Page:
They thought she was an imposter, but she was the real deal
In a bizarre sequence of events, the Cambridge Union escorted the real Miss Hong Kong out of the Spring Ball, with rumours flying that she was an imposter.
A Hong Kong television crew arranged a series of visits to the Union a few weeks ago, allegedly to document events at the 200 year old society. The only event they turned up at was the Union’s Spring Ball last night. Up until this point, the Tab understands that the attendance of Miss Hong Kong had not been disclosed, nor had the size of her crew.
A ball-goer said: “I asked one of the film crew guys who wasn’t carrying a camera what was going on. He said she was Miss Hong Kong and had been to Newnham, so they were taking a video. She seemed nice, but not very talkative.” When the Tab asked for a chance to interview her, we were quickly dismissed by her abrasive team.The pageant star was followed around by two large cameras, professional lighting, and a production crew.
Her team quickly stirred attention, with outgoing Union President James Hutt rushing to meet the night’s star guest in front of the cameras.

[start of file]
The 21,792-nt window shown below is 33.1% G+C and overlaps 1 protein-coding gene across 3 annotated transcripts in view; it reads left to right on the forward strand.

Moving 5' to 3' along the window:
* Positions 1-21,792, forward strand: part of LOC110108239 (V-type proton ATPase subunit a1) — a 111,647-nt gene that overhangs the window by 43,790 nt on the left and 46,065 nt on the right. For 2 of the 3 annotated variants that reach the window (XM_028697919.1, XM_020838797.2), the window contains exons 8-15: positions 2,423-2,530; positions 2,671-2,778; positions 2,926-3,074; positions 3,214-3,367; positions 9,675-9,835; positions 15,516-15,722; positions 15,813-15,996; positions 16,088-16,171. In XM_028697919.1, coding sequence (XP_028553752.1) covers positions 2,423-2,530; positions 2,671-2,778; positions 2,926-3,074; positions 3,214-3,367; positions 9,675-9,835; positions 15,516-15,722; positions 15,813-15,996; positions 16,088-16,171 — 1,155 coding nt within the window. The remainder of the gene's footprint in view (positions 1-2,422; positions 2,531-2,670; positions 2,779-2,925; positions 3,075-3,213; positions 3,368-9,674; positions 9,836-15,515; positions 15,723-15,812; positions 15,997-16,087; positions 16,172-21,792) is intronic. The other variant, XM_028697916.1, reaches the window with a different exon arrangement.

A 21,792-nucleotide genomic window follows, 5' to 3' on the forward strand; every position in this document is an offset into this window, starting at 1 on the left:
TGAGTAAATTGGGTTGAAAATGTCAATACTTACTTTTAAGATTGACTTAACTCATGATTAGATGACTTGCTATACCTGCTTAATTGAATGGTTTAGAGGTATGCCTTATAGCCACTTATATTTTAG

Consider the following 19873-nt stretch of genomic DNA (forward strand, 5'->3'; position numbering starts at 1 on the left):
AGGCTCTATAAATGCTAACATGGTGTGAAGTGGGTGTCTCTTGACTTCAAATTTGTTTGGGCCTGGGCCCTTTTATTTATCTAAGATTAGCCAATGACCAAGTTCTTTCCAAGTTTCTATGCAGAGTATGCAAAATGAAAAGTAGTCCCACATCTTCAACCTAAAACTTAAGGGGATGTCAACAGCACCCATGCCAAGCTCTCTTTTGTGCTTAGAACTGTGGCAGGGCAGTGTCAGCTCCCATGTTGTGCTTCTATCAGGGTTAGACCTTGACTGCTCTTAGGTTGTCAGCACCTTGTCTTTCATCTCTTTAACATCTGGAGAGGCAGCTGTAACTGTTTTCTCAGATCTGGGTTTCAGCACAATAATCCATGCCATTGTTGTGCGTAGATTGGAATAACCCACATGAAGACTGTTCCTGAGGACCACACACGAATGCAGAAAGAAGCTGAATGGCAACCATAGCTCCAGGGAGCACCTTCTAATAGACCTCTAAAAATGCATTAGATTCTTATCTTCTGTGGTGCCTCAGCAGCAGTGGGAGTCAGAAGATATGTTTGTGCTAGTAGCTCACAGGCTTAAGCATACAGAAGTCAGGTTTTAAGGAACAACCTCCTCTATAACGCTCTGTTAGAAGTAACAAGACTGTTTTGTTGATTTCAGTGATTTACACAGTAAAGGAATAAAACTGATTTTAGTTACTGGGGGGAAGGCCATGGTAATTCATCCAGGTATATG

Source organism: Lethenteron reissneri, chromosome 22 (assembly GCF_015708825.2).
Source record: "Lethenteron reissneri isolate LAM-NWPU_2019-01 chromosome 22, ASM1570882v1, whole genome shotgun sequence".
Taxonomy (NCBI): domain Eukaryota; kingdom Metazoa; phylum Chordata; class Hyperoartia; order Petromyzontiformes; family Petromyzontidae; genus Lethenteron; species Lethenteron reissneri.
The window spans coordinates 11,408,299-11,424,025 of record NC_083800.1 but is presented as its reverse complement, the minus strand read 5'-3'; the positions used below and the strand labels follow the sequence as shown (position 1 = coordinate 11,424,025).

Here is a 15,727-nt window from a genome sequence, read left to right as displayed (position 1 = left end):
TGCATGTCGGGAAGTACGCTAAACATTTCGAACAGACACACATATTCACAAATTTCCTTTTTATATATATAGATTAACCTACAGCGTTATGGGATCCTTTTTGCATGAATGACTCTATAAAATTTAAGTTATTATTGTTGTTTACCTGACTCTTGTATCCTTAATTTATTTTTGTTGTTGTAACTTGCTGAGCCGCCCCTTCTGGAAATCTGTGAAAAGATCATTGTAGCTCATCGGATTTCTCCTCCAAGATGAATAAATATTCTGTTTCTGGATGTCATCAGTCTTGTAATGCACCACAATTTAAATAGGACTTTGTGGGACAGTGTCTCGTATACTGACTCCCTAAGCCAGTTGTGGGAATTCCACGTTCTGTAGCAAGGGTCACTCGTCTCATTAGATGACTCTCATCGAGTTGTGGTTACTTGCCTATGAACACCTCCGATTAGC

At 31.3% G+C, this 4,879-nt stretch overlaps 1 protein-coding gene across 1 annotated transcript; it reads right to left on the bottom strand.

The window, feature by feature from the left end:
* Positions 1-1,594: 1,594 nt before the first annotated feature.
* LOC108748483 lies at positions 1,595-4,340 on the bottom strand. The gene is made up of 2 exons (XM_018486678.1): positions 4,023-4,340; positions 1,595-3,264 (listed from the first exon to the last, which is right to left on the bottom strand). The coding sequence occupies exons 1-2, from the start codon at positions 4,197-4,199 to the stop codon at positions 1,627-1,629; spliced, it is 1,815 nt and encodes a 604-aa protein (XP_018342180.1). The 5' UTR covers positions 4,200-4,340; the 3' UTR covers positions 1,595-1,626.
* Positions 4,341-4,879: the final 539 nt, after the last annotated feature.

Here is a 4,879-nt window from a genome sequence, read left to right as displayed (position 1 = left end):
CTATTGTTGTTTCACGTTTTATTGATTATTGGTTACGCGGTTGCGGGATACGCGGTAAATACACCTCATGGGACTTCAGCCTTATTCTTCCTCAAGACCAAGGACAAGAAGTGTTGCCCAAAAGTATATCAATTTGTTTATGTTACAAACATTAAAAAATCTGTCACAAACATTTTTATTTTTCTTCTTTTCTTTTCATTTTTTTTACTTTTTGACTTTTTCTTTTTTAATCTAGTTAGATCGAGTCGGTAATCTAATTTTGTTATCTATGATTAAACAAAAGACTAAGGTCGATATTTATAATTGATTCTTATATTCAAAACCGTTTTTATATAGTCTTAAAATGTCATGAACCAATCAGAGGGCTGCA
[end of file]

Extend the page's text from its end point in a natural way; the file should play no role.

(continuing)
However relations quickly soured when reports came in of her teams’ attempts to take advantage of the free alcohol, despite only being permitted workers’ wristbands by the Spring Ball Director, which allowed them food only.
Suspicion grew further when rumours began to spread that she was actually an imposter and not Miss Hong Kong. One member of the ball was heard saying the “actual Miss Hong Kong has much better teeth.”
The group was hurriedly escorted into the office and failed to present press passes when questioned. Hutt confirms that “the crew weren’t able to produce press accreditation on request.” (For context, The Tab asked for press passes but were told the Union was following the Cambridge May Balls Committee’s blanket ban on review tickets. So much for a blanket ban, then.)
Apparently one of them even showed a Cam Card as valid identification. After what looked like tense and uncomfortable discussion, security were summoned to escort the entourage out, using the side entrance.
The pseudo-scandal of “a Miss Hong impersonator crashing the Union spring ball” was a hilarious rumour that continued to circulate, until it became apparent that she was in fact the real deal.
A post made on her Instagram account earlier that day showed the “star” standing in Trinity Great Court.
Following the bizarre episode, the Union Spring Ball continued without further incident.
The Union has declined to comment further.